The idea of lazing in the sun all day might seem like bliss to you but I can guarantee your kids will disagree. If you have an adventurous family then maybe you should be looking at adventurous holidays. These are pre-planned itineraries that build in time to chill out as well as actually getting out to see the country that you’re visiting. I’ve taken my son on two such trips – in Portugal and Tanzania – and can’t recommend this style of travel enough. What’s more, you travel with other families so there are likely to be other kids to play with when the adults want to relax a bit. Just ask your travel agent for some family adventure holiday ideas.
Check out the food offering before you book
When I visit a new country one of the first things I want to do is try the local food. Don’t get me wrong though; I am not the type of person who will head straight to the street food stall with the live snakes. I just want to try something different and understand the food that the locals eat. When he was 10, my son did not share this enthusiasm for culinary exploration. For kids, uncovering local culinary delights is often closer to torture then a rewarding exploration of new tastes. I think that this trepidation applies to most kids. It certainly applied to me.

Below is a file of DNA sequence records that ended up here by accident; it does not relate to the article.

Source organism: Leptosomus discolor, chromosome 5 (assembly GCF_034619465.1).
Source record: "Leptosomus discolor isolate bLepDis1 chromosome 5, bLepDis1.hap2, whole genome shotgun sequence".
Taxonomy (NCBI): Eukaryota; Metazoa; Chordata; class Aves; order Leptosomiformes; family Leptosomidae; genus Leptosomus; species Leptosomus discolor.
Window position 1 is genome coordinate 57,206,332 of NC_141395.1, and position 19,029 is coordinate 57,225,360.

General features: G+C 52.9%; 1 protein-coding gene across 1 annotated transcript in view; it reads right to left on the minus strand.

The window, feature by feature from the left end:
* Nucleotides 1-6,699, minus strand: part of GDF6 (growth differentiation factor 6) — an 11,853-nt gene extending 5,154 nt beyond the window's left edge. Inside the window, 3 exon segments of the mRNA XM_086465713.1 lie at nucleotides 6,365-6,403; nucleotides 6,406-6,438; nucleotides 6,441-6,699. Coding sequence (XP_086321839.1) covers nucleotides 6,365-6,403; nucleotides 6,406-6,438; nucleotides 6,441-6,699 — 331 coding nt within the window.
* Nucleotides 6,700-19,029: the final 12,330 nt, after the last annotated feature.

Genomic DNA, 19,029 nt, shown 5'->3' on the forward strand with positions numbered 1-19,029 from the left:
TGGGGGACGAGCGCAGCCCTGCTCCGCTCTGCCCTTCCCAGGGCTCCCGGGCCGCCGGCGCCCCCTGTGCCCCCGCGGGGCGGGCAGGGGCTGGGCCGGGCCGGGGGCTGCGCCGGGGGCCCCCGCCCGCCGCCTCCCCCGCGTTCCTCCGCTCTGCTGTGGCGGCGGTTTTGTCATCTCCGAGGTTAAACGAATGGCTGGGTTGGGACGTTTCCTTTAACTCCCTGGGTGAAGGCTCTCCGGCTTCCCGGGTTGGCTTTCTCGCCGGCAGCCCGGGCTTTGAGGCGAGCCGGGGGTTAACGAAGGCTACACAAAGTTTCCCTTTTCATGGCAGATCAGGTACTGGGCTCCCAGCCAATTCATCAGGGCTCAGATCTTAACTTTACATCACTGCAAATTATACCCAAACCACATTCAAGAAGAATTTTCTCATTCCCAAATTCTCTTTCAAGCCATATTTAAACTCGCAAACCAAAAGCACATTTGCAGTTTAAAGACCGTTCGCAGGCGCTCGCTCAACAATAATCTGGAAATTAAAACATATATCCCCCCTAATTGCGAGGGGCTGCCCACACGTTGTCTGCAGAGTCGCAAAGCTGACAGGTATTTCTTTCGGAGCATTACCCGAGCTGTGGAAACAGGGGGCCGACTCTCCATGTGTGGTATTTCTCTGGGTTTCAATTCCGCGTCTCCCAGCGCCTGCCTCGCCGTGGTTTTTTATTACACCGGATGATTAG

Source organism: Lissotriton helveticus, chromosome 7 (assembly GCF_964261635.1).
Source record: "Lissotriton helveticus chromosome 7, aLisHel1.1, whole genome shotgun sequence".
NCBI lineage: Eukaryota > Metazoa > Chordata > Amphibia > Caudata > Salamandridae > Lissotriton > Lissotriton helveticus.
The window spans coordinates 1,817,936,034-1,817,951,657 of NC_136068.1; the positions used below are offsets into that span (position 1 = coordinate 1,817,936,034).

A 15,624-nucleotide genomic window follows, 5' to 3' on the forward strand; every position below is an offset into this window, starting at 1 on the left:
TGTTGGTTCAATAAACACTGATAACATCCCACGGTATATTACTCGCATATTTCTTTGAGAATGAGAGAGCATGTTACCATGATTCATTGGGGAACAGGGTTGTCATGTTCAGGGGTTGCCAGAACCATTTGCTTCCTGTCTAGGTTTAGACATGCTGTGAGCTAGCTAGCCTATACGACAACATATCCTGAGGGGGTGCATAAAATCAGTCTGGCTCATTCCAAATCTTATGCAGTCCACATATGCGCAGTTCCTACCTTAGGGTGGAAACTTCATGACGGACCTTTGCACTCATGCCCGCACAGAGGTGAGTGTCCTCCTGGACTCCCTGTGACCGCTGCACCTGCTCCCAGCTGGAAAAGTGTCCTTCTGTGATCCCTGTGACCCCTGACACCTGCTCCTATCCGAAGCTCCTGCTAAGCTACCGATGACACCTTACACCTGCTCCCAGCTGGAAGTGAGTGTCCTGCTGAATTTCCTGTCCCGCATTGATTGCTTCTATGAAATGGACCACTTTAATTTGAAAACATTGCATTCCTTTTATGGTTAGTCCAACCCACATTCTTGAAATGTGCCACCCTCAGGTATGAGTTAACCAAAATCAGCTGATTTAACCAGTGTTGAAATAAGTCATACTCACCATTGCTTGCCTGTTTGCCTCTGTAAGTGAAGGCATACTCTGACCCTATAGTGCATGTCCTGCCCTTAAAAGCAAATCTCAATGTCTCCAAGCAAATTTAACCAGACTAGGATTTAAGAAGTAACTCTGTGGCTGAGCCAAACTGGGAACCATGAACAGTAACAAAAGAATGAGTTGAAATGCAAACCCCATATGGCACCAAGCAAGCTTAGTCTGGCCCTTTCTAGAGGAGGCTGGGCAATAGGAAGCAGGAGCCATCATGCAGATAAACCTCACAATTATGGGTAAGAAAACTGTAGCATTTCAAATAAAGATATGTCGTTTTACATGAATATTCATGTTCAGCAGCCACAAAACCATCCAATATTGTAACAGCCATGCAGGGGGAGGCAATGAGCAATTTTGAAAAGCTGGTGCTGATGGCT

When children travel, I think it’s important that they at least try some native dishes, but I also appreciate that they are probably not going to be able to sustain themselves on quarter of a mouthful of ceviche. My point is, for an easy life, wherever you’re heading make sure that there are menus that your kids will like. Pizza seems to have found its way on to almost all international menus so just make sure you ask your Travel Expert to double check that your hotel has at least one place your kids will be happy to fill their boots.
Remember to enjoy it